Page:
What is pediatric cataract: A cataract is the clouding of the eye's lens. The lens is supposed to be crystal clear to enable smooth visual inputs to the brain. The lens is the first form of contact with the light. The light then goes to the brain via the retina. In the case of a cataract, this light may get scattered due to the lens's cloudiness. When children suffer from this opacity in their eye's lens, it is known as a pediatric cataract. If left untreated, cataracts can lead to blindness. A pediatric cataract can have long-term effects on a child's vision.

Causes: Pediatric cataracts can occur due to many reasons. Depending on the child's family history, a cataract can present itself at birth, or a child may develop the disorder as he grows. If a cataract is present at birth, it's known as a congenital cataract. Common causes of a pediatric cataract are:
● Genetic defect inherited from the parents' genes
● Genetic conditions such as Down syndrome
● Hereditary cataract issues
● Injury to the eye after birth
● Complications during birth
Yet, sometimes, the cause of a pediatric cataract may be unknown.

Symptoms: Cataracts are hard to spot if they are small in size. Infants can track the objects in their surroundings by the time they reach four months. If you notice that your baby isn't reacting to light and colors as he/she usually should, you should immediately schedule an ophthalmologist appointment.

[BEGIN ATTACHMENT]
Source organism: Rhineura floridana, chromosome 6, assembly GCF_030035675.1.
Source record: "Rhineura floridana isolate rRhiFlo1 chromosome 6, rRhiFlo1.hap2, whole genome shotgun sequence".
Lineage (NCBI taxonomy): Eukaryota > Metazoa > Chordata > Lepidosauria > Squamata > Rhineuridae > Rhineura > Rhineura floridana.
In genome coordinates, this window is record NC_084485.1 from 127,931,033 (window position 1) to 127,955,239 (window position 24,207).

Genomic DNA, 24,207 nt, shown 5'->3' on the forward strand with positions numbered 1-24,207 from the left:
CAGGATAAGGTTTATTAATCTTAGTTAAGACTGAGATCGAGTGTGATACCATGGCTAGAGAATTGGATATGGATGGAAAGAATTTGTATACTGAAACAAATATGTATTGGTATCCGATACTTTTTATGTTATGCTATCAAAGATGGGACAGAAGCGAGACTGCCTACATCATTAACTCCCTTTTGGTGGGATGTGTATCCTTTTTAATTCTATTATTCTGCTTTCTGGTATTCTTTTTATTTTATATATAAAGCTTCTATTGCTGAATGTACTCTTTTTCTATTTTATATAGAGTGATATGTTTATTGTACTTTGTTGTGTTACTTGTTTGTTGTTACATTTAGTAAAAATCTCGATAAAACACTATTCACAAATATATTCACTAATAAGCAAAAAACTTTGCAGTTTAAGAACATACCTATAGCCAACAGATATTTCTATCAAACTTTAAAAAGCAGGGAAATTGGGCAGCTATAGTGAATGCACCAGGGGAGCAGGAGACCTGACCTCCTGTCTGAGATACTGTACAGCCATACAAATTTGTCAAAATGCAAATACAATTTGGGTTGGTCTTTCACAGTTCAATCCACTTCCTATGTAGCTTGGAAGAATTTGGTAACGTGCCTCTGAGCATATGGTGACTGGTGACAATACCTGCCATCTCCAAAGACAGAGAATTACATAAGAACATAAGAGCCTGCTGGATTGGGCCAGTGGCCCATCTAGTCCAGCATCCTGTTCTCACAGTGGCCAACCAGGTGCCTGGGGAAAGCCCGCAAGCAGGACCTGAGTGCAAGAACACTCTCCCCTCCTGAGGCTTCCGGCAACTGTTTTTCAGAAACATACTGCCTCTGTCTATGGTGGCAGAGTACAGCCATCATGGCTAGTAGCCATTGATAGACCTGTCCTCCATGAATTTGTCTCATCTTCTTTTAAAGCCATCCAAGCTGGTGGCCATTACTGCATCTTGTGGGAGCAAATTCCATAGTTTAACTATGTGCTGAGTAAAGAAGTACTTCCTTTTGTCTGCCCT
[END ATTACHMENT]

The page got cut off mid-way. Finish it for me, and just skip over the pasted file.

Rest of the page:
Diagnosis: A routine screening of the eyes is enough to reach the diagnosis. However, developmental cataracts may occur after regular screenings. So, one must be extra careful about their child's vision and notice their habits carefully.

Prevention: In the case of a family history of cataracts, your child's doctor will be on the lookout for this disorder. In the case of an acquired cataract, prevention may not be possible. However, early detection can help prevent the cataract from progressing into long term vision problems.

Treatment: The treatment of a pediatric cataract depends on the progression of the disorder. Children with visually significant cataract would require surgery and those with visually insignificant cataract may be kept under observation.

Surgery: In the case of an advanced cataract, your doctor may recommend surgery. The affected lens is replaced with an artificial lens. Or, the child may have to wear contact lenses or glasses to replace the affected lens after surgery.

Takeaway: Childhood cataracts are treatable. Children with pediatric cataracts can go on to have a fully functional life. But the affected eye(s) may always have reduced vision.

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